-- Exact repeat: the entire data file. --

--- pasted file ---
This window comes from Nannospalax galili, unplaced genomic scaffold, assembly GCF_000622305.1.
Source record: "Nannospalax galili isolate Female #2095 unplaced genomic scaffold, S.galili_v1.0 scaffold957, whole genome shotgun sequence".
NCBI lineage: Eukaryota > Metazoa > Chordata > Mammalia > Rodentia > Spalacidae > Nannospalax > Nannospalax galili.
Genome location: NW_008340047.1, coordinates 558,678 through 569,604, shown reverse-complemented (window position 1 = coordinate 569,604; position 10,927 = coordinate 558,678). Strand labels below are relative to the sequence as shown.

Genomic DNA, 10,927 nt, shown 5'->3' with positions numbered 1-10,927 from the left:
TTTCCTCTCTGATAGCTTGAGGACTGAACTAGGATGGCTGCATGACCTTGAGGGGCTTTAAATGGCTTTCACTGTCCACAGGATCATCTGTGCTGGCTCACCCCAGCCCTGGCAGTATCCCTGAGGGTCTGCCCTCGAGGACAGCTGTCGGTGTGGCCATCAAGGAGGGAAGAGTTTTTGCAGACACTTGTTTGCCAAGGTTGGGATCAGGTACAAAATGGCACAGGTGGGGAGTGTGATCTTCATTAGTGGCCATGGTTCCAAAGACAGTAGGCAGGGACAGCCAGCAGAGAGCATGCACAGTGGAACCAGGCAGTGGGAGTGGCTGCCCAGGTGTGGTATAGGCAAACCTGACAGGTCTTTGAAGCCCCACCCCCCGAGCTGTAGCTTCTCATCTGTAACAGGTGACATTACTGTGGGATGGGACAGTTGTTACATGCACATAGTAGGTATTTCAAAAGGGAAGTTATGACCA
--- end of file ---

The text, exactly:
This window comes from Nannospalax galili, unplaced genomic scaffold, assembly GCF_000622305.1.
Source record: "Nannospalax galili isolate Female #2095 unplaced genomic scaffold, S.galili_v1.0 scaffold957, whole genome shotgun sequence".
NCBI lineage: Eukaryota > Metazoa > Chordata > Mammalia > Rodentia > Spalacidae > Nannospalax > Nannospalax galili.
Genome location: NW_008340047.1, coordinates 558,678 through 569,604, shown reverse-complemented (window position 1 = coordinate 569,604; position 10,927 = coordinate 558,678). Strand labels below are relative to the sequence as shown.

Genomic DNA, 10,927 nt, shown 5'->3' with positions numbered 1-10,927 from the left:
TTTCCTCTCTGATAGCTTGAGGACTGAACTAGGATGGCTGCATGACCTTGAGGGGCTTTAAATGGCTTTCACTGTCCACAGGATCATCTGTGCTGGCTCACCCCAGCCCTGGCAGTATCCCTGAGGGTCTGCCCTCGAGGACAGCTGTCGGTGTGGCCATCAAGGAGGGAAGAGTTTTTGCAGACACTTGTTTGCCAAGGTTGGGATCAGGTACAAAATGGCACAGGTGGGGAGTGTGATCTTCATTAGTGGCCATGGTTCCAAAGACAGTAGGCAGGGACAGCCAGCAGAGAGCATGCACAGTGGAACCAGGCAGTGGGAGTGGCTGCCCAGGTGTGGTATAGGCAAACCTGACAGGTCTTTGAAGCCCCACCCCCCGAGCTGTAGCTTCTCATCTGTAACAGGTGACATTACTGTGGGATGGGACAGTTGTTACATGCACATAGTAGGTATTTCAAAAGGGAAGTTATGACCA